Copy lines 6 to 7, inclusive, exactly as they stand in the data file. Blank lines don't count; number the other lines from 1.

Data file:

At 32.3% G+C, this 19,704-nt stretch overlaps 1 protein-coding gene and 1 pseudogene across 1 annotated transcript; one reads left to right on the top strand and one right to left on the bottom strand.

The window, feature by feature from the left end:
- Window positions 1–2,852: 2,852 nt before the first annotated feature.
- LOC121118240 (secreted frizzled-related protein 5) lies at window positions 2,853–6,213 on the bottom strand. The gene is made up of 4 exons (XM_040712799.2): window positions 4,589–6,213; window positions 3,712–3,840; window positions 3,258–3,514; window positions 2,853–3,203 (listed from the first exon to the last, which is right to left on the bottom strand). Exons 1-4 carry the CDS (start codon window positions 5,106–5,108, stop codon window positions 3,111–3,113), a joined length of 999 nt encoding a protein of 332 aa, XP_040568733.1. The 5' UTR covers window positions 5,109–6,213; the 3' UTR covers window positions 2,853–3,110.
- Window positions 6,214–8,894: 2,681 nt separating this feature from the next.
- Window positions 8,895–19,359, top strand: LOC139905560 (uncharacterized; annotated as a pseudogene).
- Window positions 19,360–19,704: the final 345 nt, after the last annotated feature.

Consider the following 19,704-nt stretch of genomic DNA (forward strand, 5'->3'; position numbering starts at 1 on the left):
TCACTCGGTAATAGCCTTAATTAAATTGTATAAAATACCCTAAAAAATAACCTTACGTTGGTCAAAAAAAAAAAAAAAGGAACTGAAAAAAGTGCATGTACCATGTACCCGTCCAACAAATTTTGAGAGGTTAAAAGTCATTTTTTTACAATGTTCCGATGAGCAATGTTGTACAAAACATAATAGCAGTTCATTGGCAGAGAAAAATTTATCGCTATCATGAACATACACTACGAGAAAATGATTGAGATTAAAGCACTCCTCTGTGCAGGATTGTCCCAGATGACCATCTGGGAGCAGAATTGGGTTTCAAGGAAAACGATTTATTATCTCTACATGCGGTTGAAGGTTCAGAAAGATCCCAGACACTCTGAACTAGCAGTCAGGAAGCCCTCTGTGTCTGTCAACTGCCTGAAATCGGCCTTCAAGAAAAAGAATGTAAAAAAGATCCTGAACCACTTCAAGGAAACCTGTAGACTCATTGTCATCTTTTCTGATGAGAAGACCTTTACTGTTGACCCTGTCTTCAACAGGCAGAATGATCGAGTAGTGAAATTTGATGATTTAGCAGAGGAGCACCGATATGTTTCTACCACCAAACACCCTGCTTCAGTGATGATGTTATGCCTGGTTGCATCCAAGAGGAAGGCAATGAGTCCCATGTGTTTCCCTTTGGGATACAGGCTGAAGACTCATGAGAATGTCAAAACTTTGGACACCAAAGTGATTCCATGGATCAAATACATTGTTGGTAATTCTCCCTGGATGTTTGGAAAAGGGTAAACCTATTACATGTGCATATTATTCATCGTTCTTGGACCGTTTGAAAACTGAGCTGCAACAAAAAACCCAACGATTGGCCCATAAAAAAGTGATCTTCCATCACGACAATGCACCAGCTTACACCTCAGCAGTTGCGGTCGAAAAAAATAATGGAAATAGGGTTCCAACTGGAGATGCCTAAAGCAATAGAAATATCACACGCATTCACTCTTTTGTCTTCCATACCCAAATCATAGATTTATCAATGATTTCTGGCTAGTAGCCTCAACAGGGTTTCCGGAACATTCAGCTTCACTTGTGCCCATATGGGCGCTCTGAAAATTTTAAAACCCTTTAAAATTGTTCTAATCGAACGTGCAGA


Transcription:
- Window positions 8,895–19,359, top strand: LOC139905560 (uncharacterized; annotated as a pseudogene).
- Window positions 19,360–19,704: the final 345 nt, after the last annotated feature.